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title: 'New-York tribune. (New York [N.Y.]) 1866-1924, January 05, 1902, Page 2, Image 26',
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PETTY VANDALISM PRACTISED BY SOME AMERICANS AT THE EXPENSE OF ALL THE OTHERS.
bOOR OF THK ROTUNDA OF THE CAPITOI*
A recent attempt to mutilate it was Interrupted.
MUTILATED BY VANDALS.
BRONZE DOOUS OV THE CAPITOL,
MEMORIAL SLABS IN WASHINGTON
MONUMENT AND MOUNT VEX
SON CARVINGS DE
Washington, Jan. 4. It has been said of
those who reared the public edifices of this
sne.-it capital that they builded Uke giants and
carved like Jewellers. It is to be regretted,
Vpwever, that tluir carving was left within easy
/•each. Souvenir stores are aa plentj as saloons
In Washington, but the visiting relic hunter
»ems to prefer a small part of the original to
It picture or a miniature of the whole, and a-s a
result it Is only the closest watching <>n the
part of the guards at the several buildings that
prevents the committing of many uu>i>- dia
bolical deeds of vandalism.
There hr.s not been much of this work 'if late
jcenxs, but. last week a sword in the hand "f a
figure on the famous bronze door that leada into
the rotunda <>f the Capitol was discovered bent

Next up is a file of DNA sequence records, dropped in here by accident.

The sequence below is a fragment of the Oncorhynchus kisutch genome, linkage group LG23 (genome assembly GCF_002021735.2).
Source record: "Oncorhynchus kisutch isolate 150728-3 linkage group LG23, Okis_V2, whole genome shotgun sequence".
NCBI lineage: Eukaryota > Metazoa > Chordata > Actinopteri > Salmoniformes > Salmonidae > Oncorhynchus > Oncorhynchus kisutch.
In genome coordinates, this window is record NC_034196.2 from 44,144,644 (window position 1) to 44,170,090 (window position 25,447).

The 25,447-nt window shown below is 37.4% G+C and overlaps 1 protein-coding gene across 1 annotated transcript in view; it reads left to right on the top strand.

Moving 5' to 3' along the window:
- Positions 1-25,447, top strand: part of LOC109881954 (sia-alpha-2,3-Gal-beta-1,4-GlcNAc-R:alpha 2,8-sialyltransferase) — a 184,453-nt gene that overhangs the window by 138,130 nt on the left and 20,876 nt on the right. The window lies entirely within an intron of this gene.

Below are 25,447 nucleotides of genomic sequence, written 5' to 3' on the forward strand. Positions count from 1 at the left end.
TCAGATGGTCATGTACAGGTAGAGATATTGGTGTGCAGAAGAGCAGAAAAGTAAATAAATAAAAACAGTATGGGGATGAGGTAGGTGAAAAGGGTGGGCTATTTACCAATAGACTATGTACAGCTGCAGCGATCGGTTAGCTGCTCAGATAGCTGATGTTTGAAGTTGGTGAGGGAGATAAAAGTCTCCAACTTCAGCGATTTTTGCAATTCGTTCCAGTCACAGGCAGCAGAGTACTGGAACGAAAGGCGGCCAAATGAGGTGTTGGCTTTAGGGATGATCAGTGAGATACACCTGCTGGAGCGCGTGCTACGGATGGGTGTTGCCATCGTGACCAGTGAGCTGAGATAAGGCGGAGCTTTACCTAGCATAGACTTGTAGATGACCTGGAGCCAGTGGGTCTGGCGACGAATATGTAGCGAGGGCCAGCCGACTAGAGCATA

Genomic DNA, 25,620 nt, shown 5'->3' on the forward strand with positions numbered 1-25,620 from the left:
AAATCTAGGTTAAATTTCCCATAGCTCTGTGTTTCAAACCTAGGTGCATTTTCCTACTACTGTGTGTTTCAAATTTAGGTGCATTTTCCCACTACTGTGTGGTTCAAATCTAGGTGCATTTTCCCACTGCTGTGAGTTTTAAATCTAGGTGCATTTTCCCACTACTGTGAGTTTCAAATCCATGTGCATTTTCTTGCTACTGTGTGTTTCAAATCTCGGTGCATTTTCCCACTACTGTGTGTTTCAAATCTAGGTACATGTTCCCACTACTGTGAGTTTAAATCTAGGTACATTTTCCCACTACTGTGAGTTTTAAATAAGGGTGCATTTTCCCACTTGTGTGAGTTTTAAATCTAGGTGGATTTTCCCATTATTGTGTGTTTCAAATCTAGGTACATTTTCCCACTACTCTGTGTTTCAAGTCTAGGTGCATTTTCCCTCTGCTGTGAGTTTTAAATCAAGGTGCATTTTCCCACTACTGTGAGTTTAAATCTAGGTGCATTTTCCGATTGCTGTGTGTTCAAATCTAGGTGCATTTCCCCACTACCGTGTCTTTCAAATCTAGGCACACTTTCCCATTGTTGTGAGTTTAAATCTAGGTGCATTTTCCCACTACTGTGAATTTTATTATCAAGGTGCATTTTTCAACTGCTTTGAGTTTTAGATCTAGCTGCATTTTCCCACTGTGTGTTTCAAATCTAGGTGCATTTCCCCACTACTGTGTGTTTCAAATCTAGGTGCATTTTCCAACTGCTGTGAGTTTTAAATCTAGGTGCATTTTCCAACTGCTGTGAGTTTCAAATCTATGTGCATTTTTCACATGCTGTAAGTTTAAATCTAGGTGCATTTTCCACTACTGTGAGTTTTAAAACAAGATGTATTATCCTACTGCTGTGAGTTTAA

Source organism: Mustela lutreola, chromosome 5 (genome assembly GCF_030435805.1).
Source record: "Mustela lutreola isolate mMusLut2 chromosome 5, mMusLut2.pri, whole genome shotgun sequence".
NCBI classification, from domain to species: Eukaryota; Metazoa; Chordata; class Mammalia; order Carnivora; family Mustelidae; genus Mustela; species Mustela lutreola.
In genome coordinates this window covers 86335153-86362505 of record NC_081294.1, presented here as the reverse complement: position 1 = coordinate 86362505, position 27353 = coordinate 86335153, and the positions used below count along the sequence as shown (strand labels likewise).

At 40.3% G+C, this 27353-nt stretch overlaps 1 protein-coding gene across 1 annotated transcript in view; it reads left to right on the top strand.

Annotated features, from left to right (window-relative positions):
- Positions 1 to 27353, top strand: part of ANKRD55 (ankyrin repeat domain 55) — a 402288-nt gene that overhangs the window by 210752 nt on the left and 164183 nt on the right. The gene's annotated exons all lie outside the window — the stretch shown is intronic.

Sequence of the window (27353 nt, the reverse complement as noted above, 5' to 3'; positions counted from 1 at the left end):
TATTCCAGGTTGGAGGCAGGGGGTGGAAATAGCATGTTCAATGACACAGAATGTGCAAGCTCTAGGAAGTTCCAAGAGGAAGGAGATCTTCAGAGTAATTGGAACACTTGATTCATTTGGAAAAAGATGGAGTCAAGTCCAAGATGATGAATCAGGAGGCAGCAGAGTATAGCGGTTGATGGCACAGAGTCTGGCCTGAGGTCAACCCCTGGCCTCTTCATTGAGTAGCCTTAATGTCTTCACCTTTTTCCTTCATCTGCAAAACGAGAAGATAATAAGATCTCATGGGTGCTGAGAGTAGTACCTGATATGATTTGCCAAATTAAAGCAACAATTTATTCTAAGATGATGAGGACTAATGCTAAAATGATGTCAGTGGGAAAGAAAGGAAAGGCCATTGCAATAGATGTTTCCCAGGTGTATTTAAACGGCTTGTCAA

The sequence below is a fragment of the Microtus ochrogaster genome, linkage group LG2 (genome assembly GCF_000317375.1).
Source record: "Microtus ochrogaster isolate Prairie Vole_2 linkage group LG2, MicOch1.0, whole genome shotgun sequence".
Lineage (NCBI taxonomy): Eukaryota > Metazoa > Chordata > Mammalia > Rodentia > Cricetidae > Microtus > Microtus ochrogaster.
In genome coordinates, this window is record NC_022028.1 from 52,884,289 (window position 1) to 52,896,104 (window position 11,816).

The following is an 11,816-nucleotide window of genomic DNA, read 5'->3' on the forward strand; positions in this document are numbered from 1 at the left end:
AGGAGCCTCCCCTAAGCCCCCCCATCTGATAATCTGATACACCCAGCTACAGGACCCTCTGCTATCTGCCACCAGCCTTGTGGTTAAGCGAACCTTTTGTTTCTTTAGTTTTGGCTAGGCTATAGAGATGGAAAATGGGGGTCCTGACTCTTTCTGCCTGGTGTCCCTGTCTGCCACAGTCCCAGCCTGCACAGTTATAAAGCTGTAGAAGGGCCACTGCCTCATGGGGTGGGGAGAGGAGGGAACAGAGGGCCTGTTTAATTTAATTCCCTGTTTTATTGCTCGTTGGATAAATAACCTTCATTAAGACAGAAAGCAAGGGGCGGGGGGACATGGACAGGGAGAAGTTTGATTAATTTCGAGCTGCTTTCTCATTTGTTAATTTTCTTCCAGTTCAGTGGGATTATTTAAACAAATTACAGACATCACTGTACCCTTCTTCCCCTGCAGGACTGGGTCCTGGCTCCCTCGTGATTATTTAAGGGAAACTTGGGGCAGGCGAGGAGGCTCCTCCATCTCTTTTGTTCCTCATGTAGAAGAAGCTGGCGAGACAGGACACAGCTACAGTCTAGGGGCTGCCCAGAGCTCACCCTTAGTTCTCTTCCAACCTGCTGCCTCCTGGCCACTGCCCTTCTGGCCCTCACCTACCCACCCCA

and twis:-d almost off. Probably the ap
proach of a Capitol policeman or guide pre
>tmted its disappearance. The door was de
signed in Etome in LBSB by Randolph Rogers,
Who received $8,000 for the plaster model. It
Iras cast in Munich in ls»'.l by Yon Mull, r for
the sum of $17,m>»i in gold. It la nineteen feet
High and weighs ten tons. The d"or is divided,
including tho transom, into seventeen panels,
earn containing a scene in alto-relievo of an
event In the life of Columbus and the discovery
of America. The bent sword 's the Hist mutila
tion of thi.s door that has taken place, because,
probably, of the conspicuous place it occupies
at the ent.ra.nrp from tin- central portico.
liy no means so well, however, ha_s the d.>or to
the Senate win^ fared. The portrayals thereon
are still recognizable, but In one panel Wash
ington's soldiers have not a bayonet left on tti» ir
Kuns. In another a pioneer, defending his
crouching wife and babe, has lost his hand and
pistol, and the woman has lost the muzzle off
the gun she was loading for the man. Thi.s
door, designed by Thomas Crawford and cast
by J. T. Ames, of Chlcopee, Mass. cost for their
work $15,000, and fur the fourteen tons of
bronze used in it nearly $51,000. It represents
Hi one side war and the other peace. Btrange
to say, there are no delicate instruments on the
peace side to fall into the hands of vandals.
It was in the Interior of the Washington
Monument that vaiKlall.Mii flourished In its day.
Jfhe monument's long staircase is lighted only
by weak Incandescent lamps here und there,